NC Spin recently tweeted a video called “What are your suggestions for further tax reform?” The question was posed to John Locke Foundation scholar Becki Gray, but I’ve decided to be shamelessly presumptuous and provide my own answer.
Focused on other issues, state-level Democrats for too long conceded tax reform to the Republicans. It was a huge mistake. Tax reform is to domestic policy what Physics is to science: The core around which everything else is built.
So when Republicans set about redrawing our tax system, all Democrats really had was a set of left-liberal platitudes on fairness and adequacy. We by and large didn’t offer detailed alternatives. And judging from Roy Cooper’s “Issues” site, we still aren’t. What follows doesn’t come close to constituting an actual tax plan, but I do hope these ideas may prove worthy of discussion.
First and foremost, we need to restore the progressive rate structure. Progressivity has distributional and economic benefits. By giving families an automatic tax cut when their incomes fall, a progressive tax code helps stabilize the economy without discretionary fiscal stimulus. Even as we scrap the flat tax, we shouldn’t try to go back to pre-existing rates, or chase the progressive dream of a New York/New Jersey-style “millionaire’s tax.” We live in a purple state that competes with red ones. Our tax rates should reflect those realities.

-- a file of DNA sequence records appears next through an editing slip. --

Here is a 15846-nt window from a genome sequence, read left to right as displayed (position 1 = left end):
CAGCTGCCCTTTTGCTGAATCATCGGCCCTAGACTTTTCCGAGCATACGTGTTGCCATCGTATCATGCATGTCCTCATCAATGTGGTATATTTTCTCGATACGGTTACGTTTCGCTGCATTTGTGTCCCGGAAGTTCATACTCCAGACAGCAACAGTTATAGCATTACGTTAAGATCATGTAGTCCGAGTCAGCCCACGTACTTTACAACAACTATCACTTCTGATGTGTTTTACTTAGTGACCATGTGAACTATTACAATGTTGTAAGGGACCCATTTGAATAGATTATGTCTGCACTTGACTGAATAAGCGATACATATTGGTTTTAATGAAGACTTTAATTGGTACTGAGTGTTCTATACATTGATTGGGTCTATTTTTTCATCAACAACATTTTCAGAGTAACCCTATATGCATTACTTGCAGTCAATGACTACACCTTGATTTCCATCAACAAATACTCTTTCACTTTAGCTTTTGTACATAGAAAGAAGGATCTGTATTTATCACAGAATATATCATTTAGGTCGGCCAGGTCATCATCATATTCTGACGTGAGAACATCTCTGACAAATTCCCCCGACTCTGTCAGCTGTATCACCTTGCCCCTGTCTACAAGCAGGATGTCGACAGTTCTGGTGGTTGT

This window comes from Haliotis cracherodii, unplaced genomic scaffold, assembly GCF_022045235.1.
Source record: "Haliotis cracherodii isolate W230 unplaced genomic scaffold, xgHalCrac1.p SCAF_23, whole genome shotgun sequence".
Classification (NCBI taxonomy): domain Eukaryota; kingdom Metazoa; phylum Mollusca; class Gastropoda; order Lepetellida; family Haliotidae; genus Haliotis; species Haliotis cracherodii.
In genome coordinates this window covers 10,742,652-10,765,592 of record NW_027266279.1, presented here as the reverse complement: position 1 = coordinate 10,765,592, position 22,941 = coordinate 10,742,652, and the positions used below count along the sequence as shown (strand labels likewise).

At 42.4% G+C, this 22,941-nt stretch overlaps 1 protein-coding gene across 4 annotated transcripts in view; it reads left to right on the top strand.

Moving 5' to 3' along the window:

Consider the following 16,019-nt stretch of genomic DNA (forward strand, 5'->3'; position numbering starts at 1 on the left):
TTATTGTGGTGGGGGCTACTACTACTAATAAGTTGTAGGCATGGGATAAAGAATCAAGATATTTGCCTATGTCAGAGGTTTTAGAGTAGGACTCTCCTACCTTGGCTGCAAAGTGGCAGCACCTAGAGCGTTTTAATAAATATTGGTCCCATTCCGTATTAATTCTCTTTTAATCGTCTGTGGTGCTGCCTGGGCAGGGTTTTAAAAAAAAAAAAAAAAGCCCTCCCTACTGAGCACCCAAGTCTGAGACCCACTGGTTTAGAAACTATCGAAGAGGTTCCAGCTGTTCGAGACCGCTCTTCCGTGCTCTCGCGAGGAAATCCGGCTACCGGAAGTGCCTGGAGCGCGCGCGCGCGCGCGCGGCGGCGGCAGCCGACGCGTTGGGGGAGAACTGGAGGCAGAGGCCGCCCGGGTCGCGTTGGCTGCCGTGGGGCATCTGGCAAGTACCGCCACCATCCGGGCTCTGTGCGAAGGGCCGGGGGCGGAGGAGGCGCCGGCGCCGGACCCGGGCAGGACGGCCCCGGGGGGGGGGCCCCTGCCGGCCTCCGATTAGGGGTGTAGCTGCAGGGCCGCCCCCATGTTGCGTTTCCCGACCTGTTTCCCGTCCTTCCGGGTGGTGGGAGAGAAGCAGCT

Sales tax expansion has been a red-hot issue, and we shouldn’t duck it. About a quarter of our revenue comes from sales taxes, and given the economy’s steady shift toward consumption there is an argument that they should account for more. But expansion of the sales tax cannot be used as a weapon to punish the “lucky duckies” whom Bob Rucho so resents. New sales taxes should be levied on affluent-preferred services like financial advice and–I’m not joking–water skiing lessons, and the rate must be lowered by a percentage point or two. That way, we’ll get a more balanced revenue stream and give much-needed relief to the poor.
Now we get to business taxes. The GOP’s radical corporate tax-changes must be frozen–now. Because the business lobby has already gotten its desired rate cuts, we can and should raise more corporate revenue by closing loopholes. Requiring “combined reporting” should be at the top of the list. We should also lift the ban on local privilege taxes, thus allowing cities to raise revenue without punishing the poor and/or seniors.
I’ll end with a somewhat outside-the-box proposal. We should significantly raise our alcohol taxes. An NIH study found that, when Illinois raised its liquor tax by 50% and its beer tax by 25%, alcohol-related fatalities fell by 26%. Illinois’ tax increase spared an even larger number of young lives–a 37% fatality-rate reduction. Urban progressives may disdain the aesthetics of this proposal, but higher booze taxes would raise revenue and save lives.
Alexander Jones is an original contributor to PoliticsNC.